I've been bombarded recently with offers to get into new mutual funds with an initial subscription price of, say, $10 a share. Is there any advantage to getting in at the fixed initial price? I would have thought that the net asset value is the net asset value, regardless of when the shares are purchased. Also, how do the funds determine the initial NAV of $10 a share when nothing has been invested? -- Edward Cheng
It might give you a feeling of exclusivity to be among the first to invest in a new fund, but that's about all you'll get.
When a mutual fund company launches a new product, the fund may have a subscription period before it officially opens. Fund companies and distributors, notably
, use a period of roughly four to six weeks to raise assets for new funds before their actual start.
Often, firms will exclusively partner with Schwab for these subscription offerings to get access to Schwab's vast customer base. At the end of last year, for example,
offered a limited subscription period for its new
Global Life Sciences and
Global Technology funds before the two actually opened. Investors could buy shares from Janus or Schwab at an initial offering price of $10 each.
You'll often see that $10 figure. The $10 -- sometimes $20 -- price is an arbitrary, artificial number that just happens to look nice. A fund can just as easily start with any other number, but the $10 figure may allow an easier conversion of share gains and losses into percentages by the average investor.
During the subscription period, this share price doesn't change. A fund's net asset value, the dollar value of a single share, is based on the value of all the fund's holdings divided by the number of shares outstanding. Since the fund manager has not started investing the fund's assets yet, the share price won't move until there are underlying investments to go up and down. A fund company can sell shares at this temporarily static number because there are no investments to move the share price. When the fund opens, the net asset value will be calculated like that of any other open-end fund.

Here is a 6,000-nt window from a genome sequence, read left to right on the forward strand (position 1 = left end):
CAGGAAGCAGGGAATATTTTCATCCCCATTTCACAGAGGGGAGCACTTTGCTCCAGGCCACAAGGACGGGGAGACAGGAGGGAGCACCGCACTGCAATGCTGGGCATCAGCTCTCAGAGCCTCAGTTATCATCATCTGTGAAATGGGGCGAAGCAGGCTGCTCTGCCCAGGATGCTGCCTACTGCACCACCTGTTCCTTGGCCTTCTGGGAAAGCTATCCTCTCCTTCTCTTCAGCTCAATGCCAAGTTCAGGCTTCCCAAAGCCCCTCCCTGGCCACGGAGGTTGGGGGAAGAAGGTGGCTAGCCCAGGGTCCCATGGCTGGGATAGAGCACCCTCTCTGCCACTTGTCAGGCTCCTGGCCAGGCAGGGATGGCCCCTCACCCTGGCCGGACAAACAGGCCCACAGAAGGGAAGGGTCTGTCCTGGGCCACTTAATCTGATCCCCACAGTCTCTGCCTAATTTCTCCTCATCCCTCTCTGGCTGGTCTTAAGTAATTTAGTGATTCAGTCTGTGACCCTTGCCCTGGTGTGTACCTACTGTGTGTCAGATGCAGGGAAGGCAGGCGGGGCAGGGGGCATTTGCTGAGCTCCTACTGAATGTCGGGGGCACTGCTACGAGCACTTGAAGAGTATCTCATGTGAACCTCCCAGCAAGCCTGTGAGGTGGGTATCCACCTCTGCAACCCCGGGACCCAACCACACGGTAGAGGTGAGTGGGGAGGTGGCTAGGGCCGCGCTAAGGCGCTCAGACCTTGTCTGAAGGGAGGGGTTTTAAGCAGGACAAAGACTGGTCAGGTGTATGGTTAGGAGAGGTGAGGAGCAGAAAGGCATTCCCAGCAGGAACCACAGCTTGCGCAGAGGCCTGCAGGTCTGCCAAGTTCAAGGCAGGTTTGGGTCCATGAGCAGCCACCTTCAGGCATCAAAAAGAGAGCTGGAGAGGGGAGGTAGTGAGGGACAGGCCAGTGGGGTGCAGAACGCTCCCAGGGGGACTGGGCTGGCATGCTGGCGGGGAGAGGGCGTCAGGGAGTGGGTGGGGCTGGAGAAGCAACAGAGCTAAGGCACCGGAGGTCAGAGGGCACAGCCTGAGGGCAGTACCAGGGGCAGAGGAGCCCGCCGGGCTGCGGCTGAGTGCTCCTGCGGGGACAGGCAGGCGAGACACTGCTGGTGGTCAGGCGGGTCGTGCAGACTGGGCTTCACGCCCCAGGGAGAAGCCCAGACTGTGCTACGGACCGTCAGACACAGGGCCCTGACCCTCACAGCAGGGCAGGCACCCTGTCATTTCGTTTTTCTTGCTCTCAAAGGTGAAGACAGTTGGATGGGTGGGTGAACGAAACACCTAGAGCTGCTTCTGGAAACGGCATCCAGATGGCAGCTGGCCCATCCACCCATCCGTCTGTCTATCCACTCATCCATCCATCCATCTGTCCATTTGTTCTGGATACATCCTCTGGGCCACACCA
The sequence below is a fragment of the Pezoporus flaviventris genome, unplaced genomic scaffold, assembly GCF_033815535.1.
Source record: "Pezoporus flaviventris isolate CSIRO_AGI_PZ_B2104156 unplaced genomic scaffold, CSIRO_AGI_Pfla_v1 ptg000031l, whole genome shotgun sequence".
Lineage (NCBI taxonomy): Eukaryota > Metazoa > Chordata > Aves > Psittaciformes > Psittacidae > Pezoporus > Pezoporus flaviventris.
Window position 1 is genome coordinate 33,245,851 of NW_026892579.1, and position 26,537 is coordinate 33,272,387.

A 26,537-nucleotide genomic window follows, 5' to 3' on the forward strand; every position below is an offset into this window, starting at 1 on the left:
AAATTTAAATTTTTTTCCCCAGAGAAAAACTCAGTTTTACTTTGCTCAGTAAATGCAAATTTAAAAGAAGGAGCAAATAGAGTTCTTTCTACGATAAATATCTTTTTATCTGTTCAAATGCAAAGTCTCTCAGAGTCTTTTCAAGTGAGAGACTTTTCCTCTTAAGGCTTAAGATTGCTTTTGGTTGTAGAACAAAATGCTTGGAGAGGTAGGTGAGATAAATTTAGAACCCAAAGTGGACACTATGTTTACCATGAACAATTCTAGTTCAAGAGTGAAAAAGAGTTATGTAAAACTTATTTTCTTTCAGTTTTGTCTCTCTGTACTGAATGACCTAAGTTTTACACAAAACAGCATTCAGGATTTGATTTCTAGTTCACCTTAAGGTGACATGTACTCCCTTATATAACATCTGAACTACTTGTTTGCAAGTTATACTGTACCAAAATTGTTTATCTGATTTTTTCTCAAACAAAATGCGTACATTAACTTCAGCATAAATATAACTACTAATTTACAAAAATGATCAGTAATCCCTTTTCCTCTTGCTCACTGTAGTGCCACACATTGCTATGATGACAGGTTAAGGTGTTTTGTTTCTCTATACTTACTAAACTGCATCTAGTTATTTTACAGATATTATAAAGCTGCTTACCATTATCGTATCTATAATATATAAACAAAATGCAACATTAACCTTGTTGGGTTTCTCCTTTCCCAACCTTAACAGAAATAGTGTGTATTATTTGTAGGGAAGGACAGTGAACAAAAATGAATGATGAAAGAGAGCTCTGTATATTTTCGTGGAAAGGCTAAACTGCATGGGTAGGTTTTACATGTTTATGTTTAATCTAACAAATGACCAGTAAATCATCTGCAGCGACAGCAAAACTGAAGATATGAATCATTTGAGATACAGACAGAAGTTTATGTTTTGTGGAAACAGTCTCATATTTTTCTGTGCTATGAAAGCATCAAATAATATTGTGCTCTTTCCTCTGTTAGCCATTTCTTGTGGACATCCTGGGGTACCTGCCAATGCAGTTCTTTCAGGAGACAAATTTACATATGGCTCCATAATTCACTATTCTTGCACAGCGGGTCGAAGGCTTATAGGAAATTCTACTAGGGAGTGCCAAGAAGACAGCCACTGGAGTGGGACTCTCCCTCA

These subscription periods help fund companies build up publicity and assets for a new fund. This prelaunch asset building reduces or eliminates the requirement for seed money from the fund company and gives the new fund manager more money to invest at the launch. And the more assets a fund has, the lower the trading costs should be to each of its shareholders.
But, frankly, these subscription periods are more of a marketing gimmick than anything else. They are "most advantageous for the fund company and the fund distributor," says Andrew Guillette, a consultant at
, a research and consulting firm in Boston. "Investors can still purchase the fund on the first day of trading regardless of whether they bought it during the subscription period."
There are virtually no economic benefits for investors who buy during subscriptions. "There is no great treasure chest here for the investor," Guillette says. You would be buying into a fund that has no unrealized capital gains, but you should get the same benefit by buying when the fund is young -- after it has already opened.
One drawback: If you pony up your money at the beginning of a subscription offering, your assets might be inactive until the fund actually launches. Bill Belden, vice president for product management at
Stein Roe Mutual Funds
, says his firm will wait to cash a check until the end of the subscription period. But if you want to keep your money in the market, you might want to wait until later in a subscription period or after the fund launches to invest that cash.
These subscription offerings may look a bit like initial public offerings of stock at a glance. But there is no connection. "We try to distinguish the two," says Belden. The prices of so many IPOs soar in the first days of trading. But a scarcity of shares really drives that rapid rise, says Belden. However, the same thing will not happen with a mutual fund. An open-end fund has an unlimited number of shares, and its net asset value is calculated based on the value of the fund's investments, not supply and demand.
Perhaps there is some cachet and excitement to be being one of the first investors in an forthcoming fund. In that case, subscription offerings might be attractive to you. Also, some professionals champion the advantages of being in a small, flexible new fund.
But caution is usually a good idea when thinking about investing in a new fund, particularly when there is a new manager involved. A little prudence won't hurt, but haste might.
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